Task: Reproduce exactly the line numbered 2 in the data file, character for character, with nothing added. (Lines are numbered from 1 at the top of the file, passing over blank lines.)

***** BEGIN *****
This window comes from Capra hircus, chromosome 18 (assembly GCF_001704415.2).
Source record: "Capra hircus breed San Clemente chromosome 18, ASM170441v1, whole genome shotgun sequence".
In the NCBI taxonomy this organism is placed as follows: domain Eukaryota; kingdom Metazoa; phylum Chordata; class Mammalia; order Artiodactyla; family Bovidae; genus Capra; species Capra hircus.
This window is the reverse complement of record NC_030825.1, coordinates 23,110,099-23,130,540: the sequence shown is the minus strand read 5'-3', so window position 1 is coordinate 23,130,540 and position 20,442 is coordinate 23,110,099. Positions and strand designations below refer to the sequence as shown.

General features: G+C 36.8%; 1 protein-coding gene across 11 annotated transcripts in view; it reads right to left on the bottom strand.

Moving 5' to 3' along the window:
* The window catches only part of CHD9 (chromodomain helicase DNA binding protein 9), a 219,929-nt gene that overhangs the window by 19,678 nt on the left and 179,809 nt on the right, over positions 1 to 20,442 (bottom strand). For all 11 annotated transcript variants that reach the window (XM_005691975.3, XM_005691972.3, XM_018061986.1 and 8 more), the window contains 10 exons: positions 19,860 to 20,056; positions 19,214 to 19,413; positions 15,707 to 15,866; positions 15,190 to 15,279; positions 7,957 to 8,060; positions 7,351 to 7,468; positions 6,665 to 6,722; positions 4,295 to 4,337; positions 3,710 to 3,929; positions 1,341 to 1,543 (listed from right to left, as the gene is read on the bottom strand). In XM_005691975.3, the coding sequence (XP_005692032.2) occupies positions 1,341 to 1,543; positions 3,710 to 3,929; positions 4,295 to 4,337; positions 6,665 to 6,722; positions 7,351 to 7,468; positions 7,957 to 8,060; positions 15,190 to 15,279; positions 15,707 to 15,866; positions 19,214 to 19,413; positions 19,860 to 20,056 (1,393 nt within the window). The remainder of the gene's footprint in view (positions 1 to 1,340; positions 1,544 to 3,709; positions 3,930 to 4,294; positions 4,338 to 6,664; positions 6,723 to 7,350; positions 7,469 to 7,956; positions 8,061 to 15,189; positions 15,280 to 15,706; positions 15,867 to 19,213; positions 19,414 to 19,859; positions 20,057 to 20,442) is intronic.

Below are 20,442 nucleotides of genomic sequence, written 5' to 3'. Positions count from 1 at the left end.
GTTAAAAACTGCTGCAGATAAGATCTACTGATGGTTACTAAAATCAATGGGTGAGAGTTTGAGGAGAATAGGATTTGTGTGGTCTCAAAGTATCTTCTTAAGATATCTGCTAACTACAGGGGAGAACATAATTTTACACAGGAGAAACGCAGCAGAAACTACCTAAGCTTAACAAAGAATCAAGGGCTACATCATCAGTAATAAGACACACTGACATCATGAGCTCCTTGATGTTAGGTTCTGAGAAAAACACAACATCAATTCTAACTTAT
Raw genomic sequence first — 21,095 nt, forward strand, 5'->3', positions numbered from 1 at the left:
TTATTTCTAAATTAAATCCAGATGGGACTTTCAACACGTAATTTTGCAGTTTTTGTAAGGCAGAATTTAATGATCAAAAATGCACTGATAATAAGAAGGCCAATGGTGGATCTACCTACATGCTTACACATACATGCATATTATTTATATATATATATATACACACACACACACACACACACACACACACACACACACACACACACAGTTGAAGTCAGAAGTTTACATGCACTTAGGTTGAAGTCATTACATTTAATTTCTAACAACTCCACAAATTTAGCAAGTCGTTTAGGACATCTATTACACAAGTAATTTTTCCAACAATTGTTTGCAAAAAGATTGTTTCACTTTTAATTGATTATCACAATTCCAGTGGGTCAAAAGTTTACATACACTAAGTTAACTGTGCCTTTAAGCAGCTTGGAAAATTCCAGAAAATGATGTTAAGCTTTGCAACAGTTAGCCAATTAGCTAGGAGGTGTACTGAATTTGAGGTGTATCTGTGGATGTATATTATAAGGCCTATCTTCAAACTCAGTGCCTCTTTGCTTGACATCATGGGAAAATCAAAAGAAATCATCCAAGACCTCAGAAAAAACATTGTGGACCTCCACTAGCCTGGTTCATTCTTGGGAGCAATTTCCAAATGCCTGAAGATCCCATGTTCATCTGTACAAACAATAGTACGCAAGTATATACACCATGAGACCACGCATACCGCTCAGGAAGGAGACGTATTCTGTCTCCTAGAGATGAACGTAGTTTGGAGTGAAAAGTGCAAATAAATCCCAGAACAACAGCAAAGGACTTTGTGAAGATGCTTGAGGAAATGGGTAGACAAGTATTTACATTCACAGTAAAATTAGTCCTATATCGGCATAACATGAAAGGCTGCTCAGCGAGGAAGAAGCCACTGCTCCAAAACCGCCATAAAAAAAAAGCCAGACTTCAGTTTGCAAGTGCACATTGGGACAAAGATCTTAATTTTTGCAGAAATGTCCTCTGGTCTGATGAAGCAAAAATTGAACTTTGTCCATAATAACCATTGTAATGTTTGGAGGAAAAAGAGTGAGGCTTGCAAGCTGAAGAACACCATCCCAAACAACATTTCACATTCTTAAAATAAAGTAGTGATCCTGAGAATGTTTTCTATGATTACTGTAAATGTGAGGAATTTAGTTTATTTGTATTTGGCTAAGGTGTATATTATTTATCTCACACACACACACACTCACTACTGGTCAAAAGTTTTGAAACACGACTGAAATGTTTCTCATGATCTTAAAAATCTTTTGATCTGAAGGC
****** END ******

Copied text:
Source record: "Capra hircus breed San Clemente chromosome 18, ASM170441v1, whole genome shotgun sequence".